If the cutting edge of an end mill is to the right of the cutter's center, seen in milling direction, it is called climb milling. It is the most frequently used cutting direction. Climb milling is especially suited for machining harder materials and for CNC machines with backlash-free ball bearing guides.

*Figure shows view from above of the vertically positioned end mill

Conventional milling

Conventional milling

If the cutting edge of an end mill is to the left of the cutter's center, seen in milling direction, it is called conventional milling. It is especially suited for machining softer materials, such as foam, as well as with CNC machines with backlash in the threaded lead screws and without ball bearing guides.

*Figure shows view from above of the vertically positioned end mill

Which materials can be milled?

There are almost no limits to creativity when it comes to milling. From silver jewelry to wooden toys to shadowboards, a milling machine can be used to produce many different DIY projects from a wide variety of materials. Depending on the material and the project, the respective parameters have to be adjusted individually. With the free STEPCRAFT cutting data calculator from the App Store and Playstore, this can be done very quickly. Simply select the material, the cutter and the machine and the app calculates the appropriate cutting data for you.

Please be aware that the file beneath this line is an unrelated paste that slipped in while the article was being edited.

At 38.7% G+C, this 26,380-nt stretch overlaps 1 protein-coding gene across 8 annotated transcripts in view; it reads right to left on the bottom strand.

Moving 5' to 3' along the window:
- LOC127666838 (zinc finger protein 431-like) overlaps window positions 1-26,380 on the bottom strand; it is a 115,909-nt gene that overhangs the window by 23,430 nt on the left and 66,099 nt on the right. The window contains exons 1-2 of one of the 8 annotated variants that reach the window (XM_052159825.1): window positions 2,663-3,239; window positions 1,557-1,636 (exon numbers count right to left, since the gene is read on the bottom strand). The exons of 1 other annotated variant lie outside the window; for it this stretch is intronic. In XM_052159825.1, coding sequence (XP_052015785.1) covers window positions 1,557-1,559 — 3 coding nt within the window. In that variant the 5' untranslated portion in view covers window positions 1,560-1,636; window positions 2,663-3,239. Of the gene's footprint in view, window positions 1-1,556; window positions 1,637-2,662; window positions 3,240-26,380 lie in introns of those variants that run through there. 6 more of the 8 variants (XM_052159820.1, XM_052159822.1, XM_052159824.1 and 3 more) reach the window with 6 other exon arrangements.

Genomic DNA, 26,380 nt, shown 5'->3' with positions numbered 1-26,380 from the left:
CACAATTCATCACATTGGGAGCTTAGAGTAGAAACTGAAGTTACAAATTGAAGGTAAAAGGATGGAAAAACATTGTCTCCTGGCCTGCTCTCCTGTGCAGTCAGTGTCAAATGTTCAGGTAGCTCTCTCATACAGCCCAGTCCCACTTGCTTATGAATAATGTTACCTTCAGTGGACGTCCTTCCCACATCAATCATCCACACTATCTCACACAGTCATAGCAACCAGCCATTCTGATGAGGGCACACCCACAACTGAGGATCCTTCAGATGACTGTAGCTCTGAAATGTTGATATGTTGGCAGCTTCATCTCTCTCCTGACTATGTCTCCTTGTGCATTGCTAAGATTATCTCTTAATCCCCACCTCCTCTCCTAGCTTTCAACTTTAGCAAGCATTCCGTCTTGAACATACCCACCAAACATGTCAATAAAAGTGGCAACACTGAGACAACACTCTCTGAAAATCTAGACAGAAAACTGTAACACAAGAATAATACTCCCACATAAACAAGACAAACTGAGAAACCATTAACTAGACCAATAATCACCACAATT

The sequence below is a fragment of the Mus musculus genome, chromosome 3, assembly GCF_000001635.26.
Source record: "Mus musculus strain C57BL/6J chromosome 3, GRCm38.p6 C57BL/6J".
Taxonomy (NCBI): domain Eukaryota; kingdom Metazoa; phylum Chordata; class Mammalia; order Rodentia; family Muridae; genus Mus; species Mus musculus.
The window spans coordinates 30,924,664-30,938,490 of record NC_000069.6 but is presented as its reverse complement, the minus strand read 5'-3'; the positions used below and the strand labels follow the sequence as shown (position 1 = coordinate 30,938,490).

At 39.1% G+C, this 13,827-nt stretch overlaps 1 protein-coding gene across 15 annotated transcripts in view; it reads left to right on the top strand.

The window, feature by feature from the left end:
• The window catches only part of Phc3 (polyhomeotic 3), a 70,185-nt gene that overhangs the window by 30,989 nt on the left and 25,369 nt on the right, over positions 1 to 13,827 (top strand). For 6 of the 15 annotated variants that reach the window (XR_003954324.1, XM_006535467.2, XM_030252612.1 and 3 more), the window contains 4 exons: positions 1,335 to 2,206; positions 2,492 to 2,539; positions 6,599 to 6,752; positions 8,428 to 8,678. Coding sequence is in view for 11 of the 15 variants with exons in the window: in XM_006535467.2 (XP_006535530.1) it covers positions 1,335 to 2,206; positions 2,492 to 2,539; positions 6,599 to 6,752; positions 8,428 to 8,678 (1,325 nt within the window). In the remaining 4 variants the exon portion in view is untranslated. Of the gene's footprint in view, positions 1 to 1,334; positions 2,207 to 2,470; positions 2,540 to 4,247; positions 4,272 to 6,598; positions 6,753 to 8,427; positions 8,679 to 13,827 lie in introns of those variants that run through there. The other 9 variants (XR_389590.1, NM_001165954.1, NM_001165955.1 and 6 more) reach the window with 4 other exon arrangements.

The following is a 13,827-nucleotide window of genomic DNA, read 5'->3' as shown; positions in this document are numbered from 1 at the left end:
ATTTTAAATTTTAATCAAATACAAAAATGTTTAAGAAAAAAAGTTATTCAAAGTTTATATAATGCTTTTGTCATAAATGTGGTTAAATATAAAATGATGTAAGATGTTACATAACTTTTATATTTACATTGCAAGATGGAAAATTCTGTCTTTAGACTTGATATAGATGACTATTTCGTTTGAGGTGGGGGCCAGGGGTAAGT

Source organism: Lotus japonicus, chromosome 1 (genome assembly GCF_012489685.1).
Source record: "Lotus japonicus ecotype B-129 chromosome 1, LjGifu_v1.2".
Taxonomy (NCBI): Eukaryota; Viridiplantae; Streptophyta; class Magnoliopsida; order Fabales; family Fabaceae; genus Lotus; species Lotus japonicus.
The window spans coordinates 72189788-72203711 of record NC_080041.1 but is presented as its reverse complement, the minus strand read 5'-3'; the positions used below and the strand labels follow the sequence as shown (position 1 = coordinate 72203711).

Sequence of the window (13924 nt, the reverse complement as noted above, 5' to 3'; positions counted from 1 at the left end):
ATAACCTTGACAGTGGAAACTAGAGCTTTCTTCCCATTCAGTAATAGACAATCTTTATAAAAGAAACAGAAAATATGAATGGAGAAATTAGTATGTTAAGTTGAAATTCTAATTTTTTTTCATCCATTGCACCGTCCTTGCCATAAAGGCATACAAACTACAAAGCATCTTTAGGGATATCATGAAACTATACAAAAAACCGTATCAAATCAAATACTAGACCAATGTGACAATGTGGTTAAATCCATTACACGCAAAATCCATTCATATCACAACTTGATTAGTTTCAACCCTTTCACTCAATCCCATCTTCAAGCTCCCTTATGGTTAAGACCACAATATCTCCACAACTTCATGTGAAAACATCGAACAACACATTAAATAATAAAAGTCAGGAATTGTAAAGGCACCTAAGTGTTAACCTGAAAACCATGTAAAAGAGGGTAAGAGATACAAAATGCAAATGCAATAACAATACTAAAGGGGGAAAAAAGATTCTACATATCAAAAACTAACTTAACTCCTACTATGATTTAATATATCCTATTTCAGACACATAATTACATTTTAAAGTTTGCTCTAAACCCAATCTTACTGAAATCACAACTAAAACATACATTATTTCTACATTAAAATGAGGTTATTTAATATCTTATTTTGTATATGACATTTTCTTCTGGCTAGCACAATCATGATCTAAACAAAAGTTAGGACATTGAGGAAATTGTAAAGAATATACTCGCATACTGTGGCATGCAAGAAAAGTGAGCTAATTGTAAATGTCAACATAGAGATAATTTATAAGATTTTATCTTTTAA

Wood

Wood

  • Softwood
  • Hard wood
  • MDF
  • Multiplex
  • etc.
Non-ferrous metal

Non-ferrous metal

  • Aluminum
  • Brass
  • Silver
  • Gold
  • etc.
Plastic

Plastic

  • Acrylic
  • Plexiglas®
  • Foam
  • POM
  • etc.
Carbon

... and more

  • Carbon
  • Composites

Milling parameter and formulas